With wildfires raging across the interior of British Columbia in recent days, more than 39,000 residents have been evacuated and many are inundating emergency shelters and centers just outside the grasp of multiple fires.
Damages from the fires still burning out of control in regions of B.C.’s interior are still only being roughly calculated, but right now it would be hard to believe the costs will not run into nine or even 10 figures.
Heavy smoke from the region has now touched most areas of Alberta, and a health advisory has been issued urging citizens to limit their time outdoors and avoid prolonged strenuous physical activity in smoke-plagued environments.
On the ground in the fire-stricken province, police and firefighters from across Alberta have been pouring into the crisis zones to lend assistance with evacuations and other activities, while firefighters battle blazes that have escalated to seemingly-insurmountable proportions in a matter of hours and days.
It’s a scenario that many Albertans will find familiar given the devastating damage to the city of Fort McMurray that was incurred due to wildfire in 2016, which swept through the community prompting the evacuation of 88,000 people, extensive damage and the destruction of more than 2,400 homes and buildings. To date, it was the costliest disaster in Canadian history.
Similar scenes were witnessed in 2011 in Slave Lake, which was also subjected to a conflagration which destroyed roughly one-third of the town of 7,000.
Both disasters saw an outpouring of support from across the province and the nation, and displaced and non-displaced Albertans alike were heartily grateful for the dollars that rolled in from households everywhere, as well as the support of disaster relief organizations such as the Canadian Red Cross, among many others.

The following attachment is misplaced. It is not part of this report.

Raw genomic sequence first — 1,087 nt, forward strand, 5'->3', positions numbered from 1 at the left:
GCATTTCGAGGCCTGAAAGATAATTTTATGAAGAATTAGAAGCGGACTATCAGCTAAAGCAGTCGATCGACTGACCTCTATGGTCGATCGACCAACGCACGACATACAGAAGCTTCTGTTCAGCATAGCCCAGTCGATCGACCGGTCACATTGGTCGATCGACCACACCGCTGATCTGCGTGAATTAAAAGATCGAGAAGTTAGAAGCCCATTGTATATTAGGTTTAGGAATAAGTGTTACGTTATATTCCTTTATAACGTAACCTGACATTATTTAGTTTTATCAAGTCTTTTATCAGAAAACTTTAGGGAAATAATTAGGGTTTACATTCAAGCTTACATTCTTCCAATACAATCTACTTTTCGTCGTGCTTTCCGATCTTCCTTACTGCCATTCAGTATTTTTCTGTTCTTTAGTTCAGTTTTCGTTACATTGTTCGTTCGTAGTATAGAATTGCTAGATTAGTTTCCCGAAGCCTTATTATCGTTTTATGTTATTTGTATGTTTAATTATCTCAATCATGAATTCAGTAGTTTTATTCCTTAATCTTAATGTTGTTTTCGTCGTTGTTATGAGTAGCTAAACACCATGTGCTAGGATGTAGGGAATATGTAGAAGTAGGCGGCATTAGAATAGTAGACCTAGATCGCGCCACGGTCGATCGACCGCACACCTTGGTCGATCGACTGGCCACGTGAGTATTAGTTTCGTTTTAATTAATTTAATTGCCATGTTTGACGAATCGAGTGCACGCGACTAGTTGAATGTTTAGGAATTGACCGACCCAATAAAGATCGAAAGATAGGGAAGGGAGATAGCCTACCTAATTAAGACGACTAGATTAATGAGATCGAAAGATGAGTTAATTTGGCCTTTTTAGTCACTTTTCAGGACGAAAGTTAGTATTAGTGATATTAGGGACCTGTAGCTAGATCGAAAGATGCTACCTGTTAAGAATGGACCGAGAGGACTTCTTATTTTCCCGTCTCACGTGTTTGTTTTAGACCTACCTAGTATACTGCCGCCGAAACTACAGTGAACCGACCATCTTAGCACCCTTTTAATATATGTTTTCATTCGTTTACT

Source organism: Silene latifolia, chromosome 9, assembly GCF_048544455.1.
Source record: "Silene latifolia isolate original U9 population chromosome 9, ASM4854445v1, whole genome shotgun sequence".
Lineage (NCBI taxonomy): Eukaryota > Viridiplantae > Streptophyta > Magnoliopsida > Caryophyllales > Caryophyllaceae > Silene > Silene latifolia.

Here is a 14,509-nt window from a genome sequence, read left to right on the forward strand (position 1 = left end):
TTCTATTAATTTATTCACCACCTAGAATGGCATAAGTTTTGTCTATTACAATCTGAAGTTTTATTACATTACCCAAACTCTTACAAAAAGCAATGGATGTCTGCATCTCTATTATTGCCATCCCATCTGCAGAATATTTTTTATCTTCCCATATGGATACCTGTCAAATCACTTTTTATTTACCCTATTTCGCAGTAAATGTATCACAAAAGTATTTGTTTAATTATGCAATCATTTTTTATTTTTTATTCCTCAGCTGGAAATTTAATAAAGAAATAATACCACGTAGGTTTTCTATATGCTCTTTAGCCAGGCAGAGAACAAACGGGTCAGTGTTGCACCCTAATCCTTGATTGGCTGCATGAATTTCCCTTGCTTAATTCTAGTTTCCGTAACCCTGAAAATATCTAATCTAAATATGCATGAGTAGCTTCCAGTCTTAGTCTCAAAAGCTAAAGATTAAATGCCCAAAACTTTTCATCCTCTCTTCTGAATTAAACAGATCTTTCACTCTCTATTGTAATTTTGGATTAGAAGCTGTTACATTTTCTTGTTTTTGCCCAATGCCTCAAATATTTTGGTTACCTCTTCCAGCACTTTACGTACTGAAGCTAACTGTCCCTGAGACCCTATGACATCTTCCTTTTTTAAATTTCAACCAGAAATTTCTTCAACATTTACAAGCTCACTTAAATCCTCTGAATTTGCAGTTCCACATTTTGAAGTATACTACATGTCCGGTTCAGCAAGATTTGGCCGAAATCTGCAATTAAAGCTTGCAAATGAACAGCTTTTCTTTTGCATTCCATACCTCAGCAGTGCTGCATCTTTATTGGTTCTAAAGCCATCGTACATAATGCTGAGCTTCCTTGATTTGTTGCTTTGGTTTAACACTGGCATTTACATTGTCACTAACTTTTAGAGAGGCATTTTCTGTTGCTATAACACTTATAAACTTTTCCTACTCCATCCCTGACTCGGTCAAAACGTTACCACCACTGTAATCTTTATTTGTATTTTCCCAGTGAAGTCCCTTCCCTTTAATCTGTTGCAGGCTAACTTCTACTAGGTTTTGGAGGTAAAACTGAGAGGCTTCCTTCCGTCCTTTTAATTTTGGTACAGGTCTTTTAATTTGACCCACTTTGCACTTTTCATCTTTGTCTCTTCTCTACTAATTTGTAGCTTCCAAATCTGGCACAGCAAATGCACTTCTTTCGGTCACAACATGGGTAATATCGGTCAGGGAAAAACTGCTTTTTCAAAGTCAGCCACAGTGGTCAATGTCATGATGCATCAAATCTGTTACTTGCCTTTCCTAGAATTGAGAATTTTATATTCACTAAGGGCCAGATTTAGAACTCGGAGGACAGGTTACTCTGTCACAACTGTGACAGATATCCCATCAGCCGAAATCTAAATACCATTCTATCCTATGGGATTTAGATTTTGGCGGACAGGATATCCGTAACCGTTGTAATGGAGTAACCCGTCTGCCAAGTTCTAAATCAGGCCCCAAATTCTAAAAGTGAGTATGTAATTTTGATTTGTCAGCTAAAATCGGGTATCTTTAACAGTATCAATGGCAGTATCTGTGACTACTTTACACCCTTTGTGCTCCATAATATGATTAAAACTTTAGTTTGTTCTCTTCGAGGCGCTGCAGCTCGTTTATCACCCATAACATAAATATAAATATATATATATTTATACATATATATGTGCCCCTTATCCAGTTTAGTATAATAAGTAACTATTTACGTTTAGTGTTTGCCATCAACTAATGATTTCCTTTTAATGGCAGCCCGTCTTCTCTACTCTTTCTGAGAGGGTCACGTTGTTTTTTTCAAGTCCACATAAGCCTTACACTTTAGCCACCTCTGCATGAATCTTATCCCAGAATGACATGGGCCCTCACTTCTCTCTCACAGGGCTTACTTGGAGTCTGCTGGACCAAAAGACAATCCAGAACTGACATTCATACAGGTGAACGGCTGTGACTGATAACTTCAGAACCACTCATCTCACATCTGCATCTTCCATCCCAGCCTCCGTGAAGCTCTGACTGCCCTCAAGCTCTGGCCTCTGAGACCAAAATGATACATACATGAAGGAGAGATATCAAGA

While we progress in vigilence through our own 2017 wildfire season — which thankfully has so far left the province relatively unscathed to the degree witnessed currently in B.C. — the same cannot be said of our provincial brethren to the west.
While our two provinces appear ready to grapple over tendentious issues like pipelines and varying approaches to climate change, and inter-provincial relations have hit a definite low point, it’s important to remember that no matter what our politics, we’re all the same people in this great nation that spans a continent.
When it comes to opening our hearts and our wallets to assist our neighbours in their time of need, bitter political infighting should be the furthest thing from all of our minds. Putting our strongly-held beliefs and our opinions to rest while we sympathize with the terrible losses being felt by citizens of B.C. should be the most natural conclusion for any Albertan.
After all, we all know first hand the pain and loss that wildfire has inflicted on our own province over the past decade.
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